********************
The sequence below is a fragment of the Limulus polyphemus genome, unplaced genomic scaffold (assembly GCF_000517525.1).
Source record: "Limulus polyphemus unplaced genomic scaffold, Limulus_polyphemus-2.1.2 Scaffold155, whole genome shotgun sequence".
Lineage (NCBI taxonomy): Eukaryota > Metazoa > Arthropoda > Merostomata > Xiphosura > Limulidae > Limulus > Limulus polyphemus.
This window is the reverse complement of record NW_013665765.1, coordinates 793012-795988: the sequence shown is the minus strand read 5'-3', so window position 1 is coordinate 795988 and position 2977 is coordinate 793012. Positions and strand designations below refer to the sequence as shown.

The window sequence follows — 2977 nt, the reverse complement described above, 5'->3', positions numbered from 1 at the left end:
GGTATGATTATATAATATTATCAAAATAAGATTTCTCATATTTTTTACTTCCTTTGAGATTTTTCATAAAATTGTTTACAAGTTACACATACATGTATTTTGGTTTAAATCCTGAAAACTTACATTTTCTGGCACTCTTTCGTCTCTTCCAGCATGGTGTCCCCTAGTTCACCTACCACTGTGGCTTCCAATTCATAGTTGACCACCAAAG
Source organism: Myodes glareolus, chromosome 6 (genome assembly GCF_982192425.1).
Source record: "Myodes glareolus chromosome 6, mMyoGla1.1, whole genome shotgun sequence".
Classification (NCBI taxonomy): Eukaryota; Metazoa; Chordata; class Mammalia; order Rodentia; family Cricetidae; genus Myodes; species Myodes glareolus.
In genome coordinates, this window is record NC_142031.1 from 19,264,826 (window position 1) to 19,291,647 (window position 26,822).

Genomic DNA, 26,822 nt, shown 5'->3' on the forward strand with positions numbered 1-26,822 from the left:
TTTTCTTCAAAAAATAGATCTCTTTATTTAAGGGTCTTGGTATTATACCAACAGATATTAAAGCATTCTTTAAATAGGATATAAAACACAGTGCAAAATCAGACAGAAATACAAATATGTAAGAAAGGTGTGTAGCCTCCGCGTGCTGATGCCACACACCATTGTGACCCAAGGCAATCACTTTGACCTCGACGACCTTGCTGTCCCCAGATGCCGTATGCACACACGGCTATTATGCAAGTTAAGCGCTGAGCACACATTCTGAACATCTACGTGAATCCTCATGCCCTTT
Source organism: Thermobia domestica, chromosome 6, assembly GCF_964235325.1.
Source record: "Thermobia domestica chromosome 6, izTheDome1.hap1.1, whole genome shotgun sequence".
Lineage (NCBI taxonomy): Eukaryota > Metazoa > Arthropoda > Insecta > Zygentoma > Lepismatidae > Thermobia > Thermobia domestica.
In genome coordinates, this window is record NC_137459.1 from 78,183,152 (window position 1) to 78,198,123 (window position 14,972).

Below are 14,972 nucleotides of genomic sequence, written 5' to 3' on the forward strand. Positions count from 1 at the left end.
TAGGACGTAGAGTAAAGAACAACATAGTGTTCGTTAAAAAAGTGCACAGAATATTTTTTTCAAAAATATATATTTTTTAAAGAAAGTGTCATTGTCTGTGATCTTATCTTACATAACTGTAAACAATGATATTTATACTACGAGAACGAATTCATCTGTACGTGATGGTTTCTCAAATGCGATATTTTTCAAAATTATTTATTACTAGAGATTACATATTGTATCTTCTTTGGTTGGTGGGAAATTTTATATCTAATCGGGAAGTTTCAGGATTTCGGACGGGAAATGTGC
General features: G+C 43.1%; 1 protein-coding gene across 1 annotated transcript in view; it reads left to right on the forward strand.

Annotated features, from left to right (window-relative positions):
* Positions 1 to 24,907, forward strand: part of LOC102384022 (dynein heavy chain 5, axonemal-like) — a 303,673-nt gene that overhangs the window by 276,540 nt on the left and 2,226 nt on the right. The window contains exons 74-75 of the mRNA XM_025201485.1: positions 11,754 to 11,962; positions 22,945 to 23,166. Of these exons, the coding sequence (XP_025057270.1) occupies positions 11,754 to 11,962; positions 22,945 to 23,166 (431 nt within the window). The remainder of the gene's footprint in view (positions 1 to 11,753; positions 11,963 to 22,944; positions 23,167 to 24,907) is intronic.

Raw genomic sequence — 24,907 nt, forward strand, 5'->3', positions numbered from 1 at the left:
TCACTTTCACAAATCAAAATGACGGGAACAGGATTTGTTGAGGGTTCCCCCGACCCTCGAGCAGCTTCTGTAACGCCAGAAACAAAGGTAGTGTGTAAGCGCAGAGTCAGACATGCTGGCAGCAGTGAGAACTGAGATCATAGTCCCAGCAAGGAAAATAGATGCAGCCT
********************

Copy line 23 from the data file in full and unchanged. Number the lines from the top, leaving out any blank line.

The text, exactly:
TCACTTTCACAAATCAAAATGACGGGAACAGGATTTGTTGAGGGTTCCCCCGACCCTCGAGCAGCTTCTGTAACGCCAGAAACAAAGGTAGTGTGTAAGCGCAGAGTCAGACATGCTGGCAGCAGTGAGAACTGAGATCATAGTCCCAGCAAGGAAAATAGATGCAGCCT